This study deals primarily with the stability of the base of the spine. The sacroiliac joints are vulnerable to shear loading on account of their predominantly flat surfaces. This raises the question of what mechanisms are brought into action to prevent dislocation of the sacroiliac joints when they are loaded by the weight of the upper part of the body and by trunk muscle forces. First a model is introduced to compare load transfer in joints with spherical and with flat joint surfaces. Next we consider a biomechanical model for the equilibrium of the sacrum under load, describing a self-bracing effect that protects the sacroiliac joints against shear according to ‘the sacroiliac joint compression theory’, which has been demonstrated in vitro. The model shows joint stability by the application of bending moments and the configuration of the pelvic arch. The model includes a large number of muscles (e.g. the gluteus maximus and piriformis muscles), ligaments (e.g. the sacrotuberous, sacrospinal, and dorsal and interosseous sacroiliac ligaments) as well as the coarse texture and the ridges and grooves of the joint surfaces.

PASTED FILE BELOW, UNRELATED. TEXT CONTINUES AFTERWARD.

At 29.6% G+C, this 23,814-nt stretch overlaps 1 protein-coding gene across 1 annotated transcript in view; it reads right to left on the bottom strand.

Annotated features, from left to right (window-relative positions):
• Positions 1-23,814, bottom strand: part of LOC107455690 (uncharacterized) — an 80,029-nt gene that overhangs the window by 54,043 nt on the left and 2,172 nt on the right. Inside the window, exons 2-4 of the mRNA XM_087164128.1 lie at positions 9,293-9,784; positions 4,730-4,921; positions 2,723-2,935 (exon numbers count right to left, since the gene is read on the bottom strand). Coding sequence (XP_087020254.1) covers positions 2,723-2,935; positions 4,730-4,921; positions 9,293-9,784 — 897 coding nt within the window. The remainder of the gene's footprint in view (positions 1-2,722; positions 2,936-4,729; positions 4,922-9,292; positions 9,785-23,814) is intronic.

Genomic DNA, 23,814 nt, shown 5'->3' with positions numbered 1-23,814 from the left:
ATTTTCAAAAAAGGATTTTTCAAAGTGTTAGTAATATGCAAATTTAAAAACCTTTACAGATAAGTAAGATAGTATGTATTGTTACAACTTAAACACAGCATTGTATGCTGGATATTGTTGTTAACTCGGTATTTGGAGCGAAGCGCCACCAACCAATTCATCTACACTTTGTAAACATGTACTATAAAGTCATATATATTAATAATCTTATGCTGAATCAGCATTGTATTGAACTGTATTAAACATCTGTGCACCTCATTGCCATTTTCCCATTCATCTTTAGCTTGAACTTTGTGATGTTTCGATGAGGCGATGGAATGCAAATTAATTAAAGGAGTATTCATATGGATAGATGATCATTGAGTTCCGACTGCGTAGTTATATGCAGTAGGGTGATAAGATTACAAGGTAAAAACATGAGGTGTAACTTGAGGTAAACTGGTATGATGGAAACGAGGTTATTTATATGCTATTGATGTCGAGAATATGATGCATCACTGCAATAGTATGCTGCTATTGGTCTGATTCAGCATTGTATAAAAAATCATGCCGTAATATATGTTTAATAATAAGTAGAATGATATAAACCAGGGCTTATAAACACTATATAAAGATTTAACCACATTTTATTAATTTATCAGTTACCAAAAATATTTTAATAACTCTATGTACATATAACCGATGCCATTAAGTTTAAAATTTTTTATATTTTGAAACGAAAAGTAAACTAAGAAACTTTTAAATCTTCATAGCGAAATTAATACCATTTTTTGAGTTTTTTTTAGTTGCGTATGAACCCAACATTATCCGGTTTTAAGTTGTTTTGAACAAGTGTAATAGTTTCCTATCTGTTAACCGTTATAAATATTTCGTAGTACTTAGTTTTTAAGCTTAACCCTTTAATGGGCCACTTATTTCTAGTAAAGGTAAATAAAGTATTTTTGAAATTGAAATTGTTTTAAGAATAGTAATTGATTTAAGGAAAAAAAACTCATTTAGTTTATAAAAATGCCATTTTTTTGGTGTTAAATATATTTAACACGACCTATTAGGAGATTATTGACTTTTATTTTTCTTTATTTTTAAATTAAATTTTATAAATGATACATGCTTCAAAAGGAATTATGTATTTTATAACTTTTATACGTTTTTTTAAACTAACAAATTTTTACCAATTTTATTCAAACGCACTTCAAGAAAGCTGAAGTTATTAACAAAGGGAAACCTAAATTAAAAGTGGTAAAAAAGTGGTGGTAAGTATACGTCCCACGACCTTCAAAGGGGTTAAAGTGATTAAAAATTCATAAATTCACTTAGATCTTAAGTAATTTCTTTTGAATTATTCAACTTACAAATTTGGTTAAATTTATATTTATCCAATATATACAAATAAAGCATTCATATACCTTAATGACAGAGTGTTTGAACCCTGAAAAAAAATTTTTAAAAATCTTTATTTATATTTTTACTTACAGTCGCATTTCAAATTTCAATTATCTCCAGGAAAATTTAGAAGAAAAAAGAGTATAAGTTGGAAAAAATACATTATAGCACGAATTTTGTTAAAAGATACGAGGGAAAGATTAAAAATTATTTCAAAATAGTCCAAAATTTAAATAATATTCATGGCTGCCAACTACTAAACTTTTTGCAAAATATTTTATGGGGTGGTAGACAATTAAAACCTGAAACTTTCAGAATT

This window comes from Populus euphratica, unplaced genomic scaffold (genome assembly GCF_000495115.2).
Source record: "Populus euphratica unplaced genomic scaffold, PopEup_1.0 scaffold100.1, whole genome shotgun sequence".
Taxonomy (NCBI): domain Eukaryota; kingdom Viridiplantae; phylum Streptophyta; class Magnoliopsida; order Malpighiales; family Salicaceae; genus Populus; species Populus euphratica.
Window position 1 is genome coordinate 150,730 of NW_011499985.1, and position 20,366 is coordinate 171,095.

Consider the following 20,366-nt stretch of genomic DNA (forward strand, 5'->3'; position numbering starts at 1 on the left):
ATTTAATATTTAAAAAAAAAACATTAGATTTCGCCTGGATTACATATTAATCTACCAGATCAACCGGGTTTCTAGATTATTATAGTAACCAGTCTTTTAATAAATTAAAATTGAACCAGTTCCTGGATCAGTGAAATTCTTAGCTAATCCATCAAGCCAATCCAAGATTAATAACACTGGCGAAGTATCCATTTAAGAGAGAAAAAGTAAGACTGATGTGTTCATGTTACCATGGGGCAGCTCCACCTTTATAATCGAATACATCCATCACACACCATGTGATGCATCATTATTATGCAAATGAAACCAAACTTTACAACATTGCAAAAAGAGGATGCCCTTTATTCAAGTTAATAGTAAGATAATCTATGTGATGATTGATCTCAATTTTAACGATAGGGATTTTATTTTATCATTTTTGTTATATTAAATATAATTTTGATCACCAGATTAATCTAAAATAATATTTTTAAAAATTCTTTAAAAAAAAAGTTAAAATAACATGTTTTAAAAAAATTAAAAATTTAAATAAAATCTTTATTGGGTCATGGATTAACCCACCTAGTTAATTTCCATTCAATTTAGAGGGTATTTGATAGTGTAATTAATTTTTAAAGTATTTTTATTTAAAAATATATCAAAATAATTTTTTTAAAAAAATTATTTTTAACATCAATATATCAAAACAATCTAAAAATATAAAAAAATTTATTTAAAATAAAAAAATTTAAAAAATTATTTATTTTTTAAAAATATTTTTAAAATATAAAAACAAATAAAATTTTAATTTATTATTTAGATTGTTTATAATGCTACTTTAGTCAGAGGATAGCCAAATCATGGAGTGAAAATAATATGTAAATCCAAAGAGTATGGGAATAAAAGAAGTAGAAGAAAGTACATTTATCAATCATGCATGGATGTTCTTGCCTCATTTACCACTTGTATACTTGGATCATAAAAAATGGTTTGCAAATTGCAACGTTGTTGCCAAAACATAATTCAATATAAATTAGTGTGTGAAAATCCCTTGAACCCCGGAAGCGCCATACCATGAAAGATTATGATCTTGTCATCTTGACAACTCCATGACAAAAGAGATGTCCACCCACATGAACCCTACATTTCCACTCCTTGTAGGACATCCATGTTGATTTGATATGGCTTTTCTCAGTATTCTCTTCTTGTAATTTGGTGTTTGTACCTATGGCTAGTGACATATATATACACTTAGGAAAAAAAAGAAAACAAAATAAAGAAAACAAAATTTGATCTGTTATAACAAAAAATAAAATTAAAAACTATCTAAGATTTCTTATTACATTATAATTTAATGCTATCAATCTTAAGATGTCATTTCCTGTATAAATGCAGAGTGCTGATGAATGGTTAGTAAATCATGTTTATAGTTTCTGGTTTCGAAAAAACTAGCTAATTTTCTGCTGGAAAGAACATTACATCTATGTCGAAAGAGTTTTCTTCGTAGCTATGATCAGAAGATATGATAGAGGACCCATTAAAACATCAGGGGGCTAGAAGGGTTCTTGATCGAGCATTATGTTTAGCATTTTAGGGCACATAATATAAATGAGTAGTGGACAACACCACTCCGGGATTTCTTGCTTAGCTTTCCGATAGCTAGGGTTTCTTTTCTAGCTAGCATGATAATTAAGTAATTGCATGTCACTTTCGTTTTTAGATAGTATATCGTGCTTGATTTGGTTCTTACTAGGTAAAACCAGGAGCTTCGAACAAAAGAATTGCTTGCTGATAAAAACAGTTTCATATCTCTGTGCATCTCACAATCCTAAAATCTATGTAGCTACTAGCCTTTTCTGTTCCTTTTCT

Biomechanics, Gluteus maximus, Peripartum pain, Sacroiliac joint, Sacrotuberous ligament, Symphysis,
Clinical Biomechanics
Department of Neuroscience

Snijders, C.J, Vleeming, A, & Stoeckart, R. (1993). Transfer of lumbosacral load to iliac bones and legs Part 1: Biomechanics of self-bracing of the sacroiliac joints and its significance for treatment and exercise. Clinical Biomechanics, 8(6), 285–294. doi:10.1016/0268-0033(93)90002-Y